14. Now, dealing with the facts, their Lordships found that Nabibaksh him self was the defendant to the suit No. 1879 and himself signed a reference to arbitration. On his death, his two widows and his minor son under the guardianship of his mother were brought on the record. It was further found that they were served with summons and were prepared to accept the award of the arbitrator and they were also served with notice of sale. In the circumstances, their Lordships expressed the opinion that the absence of an infant daughter from the array of parties (on the death of the defendant Nabibaksh) did not make any difference and the estate of Nabibaksh did pass. This view it will be noticed is in conformity with their Lordships' decision in a prior railing of their own in Malkarjun v. Narhari (1901) 25 Bom. 337. It will also be noticed that it supports our view stated above, viz., where a person is actually on the record and dies, the question who is to represent the estate falls to be decided by the Court itself and any wrong decision of the Court as to the legal representative will not fail to bind the estate of the deceased person, even if the rightful heir or heirs are not brought before the Court. Again at p. 313 of the report, their Lordships consider how far the estate of Alibaksh passed by the decree and execution sale. It appears that Alibaksh's brother Nabibaksh had executed the mortgage for himself and his brother. Their Lordships remarked that it might be that Nabibaksh could have represented Alibaksh in the suit, Alibaksh himself not being a party to it. But their Lordships further remarked that Nabibaksh being dead, it was im. possible to consider that Alibaksh was sufficiently represented by the widows or the infant son of his deceased brother (Nabibaksh) and then their Lordships say:
In fact his (Alibaksh's) interest in the property seems to have been ignored altogether. He is not mentioned as a debtor in the award, and there is no decree against him. The Court therefore had no jurisdiction to sell his share amounting to six twenty-fourths.
15. At p. 814 their Lordships deal with the question of representation of claimant by a party to a suit and remark as follows:
The Indian Courts have properly execised a wise discretion in allowing the estate of a deceased debtor to be represented by one member of the family, and in refusing to disturb judicial sales on the mere ground that some members of the family, who were minors, were not made parties to the proceedings, if it appears that there was a debt justly due from the deceased and no prejudice is shown to the absent minors. But these are usually case& where the person named as a defendant is de facto manager of a Hindu family property, or has assets out of which the decree is to be satisfied under his control.
16. The case before us is not like the one which their Lordships considered and commented upon. Then again at p. 314 their Lordships consider the case already quoted above of Malkarjun v. Narhari (1901) 25 Bom. 337, and comment on it as follows:
In that case a judgment had bean given against a debtor, who afterwards died, and in executing the decree against his estate, a person was served, as his heir, with a notice of the intended sale. The person served objected (as it was proved rightly) that he was not the heir of the deceased, but the Court overruled the objection. The purchaser at the sale was a stranger and not the judgment-creditor. It was to this state of circumstances that Lord Hobhouse's observations were directed. His Lordship said 'He (the person served, contended that he was not the right person, but the Court, having received his protest, decided that he was the right person, and so proceeded with the execution. In so doing the Court was exercising its jurisdiction.' It made a sad mistake, it is true but a Court has jurisdiction to decide wrong as well as right. If it decides wrong, the wronged party can only take the course prescribed for setting matters right, and if that course is not taken the decision however wrong cannot be disturbed. Their Lordships observed that the case of Malkarjun v. Narhari (1901) 25 Bom. 337 had no application to the facts before them.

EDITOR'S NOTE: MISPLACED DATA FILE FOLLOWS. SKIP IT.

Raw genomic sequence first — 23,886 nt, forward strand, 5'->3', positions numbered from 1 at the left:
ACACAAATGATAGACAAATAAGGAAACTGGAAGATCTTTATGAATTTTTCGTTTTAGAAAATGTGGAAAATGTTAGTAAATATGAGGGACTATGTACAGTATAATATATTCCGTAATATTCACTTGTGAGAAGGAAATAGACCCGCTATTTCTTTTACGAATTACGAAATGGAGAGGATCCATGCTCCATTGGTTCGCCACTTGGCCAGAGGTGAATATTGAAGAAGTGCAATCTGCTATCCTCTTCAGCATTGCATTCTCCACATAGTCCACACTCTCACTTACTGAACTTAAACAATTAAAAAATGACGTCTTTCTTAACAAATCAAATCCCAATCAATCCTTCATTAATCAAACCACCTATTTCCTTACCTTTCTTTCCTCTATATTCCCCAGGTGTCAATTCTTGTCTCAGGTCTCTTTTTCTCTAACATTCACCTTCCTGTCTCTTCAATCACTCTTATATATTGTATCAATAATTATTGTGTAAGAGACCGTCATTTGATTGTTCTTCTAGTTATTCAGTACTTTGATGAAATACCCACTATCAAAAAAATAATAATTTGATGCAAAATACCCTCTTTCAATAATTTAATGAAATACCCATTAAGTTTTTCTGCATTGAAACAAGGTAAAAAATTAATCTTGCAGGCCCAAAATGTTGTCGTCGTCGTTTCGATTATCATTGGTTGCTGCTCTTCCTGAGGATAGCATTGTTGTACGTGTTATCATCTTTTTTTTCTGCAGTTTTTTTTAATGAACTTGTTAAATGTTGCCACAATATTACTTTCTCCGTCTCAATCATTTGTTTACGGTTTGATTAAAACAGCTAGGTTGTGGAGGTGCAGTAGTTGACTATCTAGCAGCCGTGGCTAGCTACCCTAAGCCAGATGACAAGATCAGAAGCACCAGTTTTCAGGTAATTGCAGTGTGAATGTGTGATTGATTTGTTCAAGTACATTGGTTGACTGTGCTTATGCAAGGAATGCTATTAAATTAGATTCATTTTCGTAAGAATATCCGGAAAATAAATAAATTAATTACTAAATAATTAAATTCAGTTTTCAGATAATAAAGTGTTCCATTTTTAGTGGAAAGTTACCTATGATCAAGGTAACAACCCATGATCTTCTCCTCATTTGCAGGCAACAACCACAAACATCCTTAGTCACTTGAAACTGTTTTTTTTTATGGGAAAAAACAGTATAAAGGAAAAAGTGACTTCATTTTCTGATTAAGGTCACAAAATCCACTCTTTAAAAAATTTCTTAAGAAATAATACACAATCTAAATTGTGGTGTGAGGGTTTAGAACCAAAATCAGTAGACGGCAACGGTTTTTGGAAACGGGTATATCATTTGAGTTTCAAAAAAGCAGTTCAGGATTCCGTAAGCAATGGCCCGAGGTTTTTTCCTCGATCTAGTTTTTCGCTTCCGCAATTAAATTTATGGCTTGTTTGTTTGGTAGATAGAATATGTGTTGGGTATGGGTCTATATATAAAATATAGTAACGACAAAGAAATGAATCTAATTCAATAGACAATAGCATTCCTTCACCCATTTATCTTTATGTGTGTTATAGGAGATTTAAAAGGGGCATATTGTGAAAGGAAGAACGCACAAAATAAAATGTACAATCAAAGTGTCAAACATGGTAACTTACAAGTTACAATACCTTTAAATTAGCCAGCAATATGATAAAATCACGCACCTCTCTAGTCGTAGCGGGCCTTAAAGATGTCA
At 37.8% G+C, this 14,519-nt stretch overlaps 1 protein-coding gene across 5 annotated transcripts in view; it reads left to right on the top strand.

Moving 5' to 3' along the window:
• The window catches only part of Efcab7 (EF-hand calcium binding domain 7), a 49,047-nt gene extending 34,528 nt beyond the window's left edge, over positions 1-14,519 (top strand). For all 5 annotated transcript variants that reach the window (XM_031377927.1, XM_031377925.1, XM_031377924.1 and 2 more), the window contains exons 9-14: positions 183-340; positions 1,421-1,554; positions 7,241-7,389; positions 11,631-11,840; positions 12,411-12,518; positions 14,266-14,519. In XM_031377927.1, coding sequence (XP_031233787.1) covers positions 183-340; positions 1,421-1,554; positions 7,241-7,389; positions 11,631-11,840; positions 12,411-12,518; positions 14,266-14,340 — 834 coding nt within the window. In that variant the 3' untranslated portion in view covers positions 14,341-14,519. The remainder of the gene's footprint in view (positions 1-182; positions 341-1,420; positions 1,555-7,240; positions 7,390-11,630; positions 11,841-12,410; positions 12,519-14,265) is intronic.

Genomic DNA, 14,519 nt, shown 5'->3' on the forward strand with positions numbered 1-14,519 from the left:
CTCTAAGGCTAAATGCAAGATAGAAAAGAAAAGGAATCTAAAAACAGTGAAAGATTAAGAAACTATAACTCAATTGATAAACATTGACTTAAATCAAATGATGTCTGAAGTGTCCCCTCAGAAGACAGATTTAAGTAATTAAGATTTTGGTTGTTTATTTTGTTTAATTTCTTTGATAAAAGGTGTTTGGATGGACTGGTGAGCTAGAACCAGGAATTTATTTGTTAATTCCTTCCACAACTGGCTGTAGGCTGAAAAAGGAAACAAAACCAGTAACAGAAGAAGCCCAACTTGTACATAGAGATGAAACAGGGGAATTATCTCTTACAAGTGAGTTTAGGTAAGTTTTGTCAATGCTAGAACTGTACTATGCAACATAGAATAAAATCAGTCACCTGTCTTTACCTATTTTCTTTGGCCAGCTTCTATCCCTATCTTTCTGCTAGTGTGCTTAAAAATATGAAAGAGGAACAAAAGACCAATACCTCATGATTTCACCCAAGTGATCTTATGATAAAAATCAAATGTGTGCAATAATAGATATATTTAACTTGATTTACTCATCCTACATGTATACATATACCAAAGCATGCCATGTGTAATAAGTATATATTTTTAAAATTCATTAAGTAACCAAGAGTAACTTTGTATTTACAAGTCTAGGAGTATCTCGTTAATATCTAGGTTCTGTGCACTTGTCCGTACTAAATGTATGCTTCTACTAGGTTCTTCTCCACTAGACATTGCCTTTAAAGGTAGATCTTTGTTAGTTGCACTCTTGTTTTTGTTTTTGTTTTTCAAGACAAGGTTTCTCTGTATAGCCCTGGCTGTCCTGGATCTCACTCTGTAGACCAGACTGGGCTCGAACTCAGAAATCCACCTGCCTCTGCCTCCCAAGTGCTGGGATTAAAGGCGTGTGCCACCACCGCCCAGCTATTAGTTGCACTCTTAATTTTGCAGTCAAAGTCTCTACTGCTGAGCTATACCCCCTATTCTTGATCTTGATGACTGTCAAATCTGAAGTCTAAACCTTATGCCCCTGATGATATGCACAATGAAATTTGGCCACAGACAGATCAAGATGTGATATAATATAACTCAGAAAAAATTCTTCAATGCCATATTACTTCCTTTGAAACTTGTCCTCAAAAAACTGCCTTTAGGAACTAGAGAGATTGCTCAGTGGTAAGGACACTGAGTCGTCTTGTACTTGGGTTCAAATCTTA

17. At p. 315 their Lordships remak that what was important was that an estate should be substantially represented and it was all a question not of form but of substance. The conclusion that we draw from a consideration of this case and also the case of Malkarjun v. Narhari (1901) 25 Bom. 337 is that where the judgment-debtor is not himself sued but dies before the suit and a defendant is sued as representing the deceased person's estate, the defendant, in order to bind the estate and the rightful heir must substantially represent the estate and that where the defendant does not substantially represent the estate, the Court has no jurisdiction to sell the estate and the decree would not bind the real heir. But where a debtor himself is a party to a suit and dies either in the course of the suit or in the course of execution proceedings and the Court, by a judicial decision, brings a person on the record as the legal representative of the deceased debtor, the decision however wrong will bind the estate of the deceased person and the rightful heir cannot subsequently come and dispute the correctness of the decision or the jurisdiction of the Court to sell the deceased debtor's estate. If our conclusions be right, in the present case, Raj Bahadur, son of Mohan Lal, never represented the deceased person's estate. There was no adjudication by the Court that Raj Bahadur was the legal representative of the deceased, because the suit was brought after the death of the debtor, and the Court had no jurisdiction to sell the property, of the deceased. In the circumstances, there is no bar to the plaintiff's success.